5. To be perfectly honest, one of the positive things during the pandemic has been not having to worry about these things! It wouldn’t cross my mind to tell a hostess what I don’t like, as opposed to what I might be allergic to or being vegetarian, and if someone I had invited to my home told me what they didn’t like, I might remind myself not to invite them again! But then again, I’m 75 and no invitee has ever mentioned anything other than allergies or being vegetarian to me.

    Liked by 2 people

  6. I can choke down most foods with the exception of liver, tuna and salmon. Still though I would never make a request. Once my MIL planned on having us for lunch—tuna sandwiches- and my husband told her that I don’t eat tuna—you could tell she was mad. Not sure what I would have done otherwise—make some polite nibbles from the sandwich?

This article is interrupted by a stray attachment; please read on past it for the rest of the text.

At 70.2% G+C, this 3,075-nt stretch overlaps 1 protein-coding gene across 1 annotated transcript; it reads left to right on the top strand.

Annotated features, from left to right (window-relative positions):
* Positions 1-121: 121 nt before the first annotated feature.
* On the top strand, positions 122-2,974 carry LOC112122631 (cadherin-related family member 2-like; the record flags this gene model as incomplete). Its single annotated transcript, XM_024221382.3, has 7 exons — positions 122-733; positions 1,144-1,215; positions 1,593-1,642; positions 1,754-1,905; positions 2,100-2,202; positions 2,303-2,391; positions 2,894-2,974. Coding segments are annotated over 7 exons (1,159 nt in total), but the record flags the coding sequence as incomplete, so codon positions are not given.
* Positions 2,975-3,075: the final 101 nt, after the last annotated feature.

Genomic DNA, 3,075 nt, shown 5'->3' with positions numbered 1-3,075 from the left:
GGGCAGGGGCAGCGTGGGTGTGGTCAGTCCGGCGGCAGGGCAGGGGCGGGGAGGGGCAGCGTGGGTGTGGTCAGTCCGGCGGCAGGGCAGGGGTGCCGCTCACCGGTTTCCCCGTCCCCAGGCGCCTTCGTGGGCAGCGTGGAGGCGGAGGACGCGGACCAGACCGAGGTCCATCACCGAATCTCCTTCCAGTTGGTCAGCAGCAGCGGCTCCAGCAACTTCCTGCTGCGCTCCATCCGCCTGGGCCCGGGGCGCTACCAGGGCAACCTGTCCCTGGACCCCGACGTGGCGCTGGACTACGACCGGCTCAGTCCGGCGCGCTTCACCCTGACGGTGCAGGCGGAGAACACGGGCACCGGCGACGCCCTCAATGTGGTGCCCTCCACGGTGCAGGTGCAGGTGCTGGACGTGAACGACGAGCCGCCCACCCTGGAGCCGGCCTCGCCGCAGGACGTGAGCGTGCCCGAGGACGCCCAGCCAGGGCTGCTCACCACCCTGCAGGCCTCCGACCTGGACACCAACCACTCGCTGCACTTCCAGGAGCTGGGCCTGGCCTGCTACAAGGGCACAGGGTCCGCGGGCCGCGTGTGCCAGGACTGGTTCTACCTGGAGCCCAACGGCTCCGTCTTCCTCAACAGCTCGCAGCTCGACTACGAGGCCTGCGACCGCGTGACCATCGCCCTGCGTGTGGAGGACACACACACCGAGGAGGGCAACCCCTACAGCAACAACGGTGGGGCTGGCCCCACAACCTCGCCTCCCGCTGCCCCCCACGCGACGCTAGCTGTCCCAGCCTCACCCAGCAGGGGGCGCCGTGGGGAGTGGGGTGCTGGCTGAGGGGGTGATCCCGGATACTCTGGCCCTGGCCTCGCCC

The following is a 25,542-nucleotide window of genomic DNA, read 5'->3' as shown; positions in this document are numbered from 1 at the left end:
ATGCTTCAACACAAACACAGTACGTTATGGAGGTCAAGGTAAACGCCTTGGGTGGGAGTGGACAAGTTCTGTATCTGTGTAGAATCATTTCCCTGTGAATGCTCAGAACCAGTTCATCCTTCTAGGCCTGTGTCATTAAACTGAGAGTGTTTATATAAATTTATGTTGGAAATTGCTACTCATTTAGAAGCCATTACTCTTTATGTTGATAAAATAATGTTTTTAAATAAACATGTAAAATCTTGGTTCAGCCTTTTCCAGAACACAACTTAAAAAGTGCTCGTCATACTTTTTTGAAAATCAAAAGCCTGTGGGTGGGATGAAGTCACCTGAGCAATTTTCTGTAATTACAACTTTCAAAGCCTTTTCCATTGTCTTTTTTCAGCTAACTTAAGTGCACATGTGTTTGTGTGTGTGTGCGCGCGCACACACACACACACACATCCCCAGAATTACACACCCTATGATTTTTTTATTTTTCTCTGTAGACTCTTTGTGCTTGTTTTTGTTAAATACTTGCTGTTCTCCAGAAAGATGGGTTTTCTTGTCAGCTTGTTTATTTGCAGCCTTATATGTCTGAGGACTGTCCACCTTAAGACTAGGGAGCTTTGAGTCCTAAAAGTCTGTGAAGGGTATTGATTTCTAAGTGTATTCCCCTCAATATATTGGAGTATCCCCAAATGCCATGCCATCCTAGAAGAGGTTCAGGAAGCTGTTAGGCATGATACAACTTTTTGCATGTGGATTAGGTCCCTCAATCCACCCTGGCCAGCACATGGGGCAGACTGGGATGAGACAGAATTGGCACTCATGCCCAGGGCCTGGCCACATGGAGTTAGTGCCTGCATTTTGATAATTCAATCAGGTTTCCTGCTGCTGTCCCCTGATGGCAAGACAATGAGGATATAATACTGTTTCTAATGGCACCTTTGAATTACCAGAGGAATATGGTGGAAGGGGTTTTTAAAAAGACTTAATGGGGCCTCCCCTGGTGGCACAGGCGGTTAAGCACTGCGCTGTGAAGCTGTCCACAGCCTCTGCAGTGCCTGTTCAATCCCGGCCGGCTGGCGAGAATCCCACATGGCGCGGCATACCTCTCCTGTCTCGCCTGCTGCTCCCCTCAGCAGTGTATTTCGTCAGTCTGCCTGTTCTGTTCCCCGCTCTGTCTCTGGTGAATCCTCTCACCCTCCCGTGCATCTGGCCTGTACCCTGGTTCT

My son has a girlfriend who is vegetarian. It was a busy day and he wanted to have her over last minute for supper–I told him she’d have to come over another day where I actually had more options than a few lettuce leaves to feed her. She is a nice young woman but the vegetarian stuff is tricky to navigate.

    Liked by 2 people

    1. My daughter has been a vegetarian for awhile. When she was younger I catered to her more. As she got older I made her more responsible for her dinners a few times a week. It’s too hard to coordinate what we do and don’t eat

      Liked by 2 people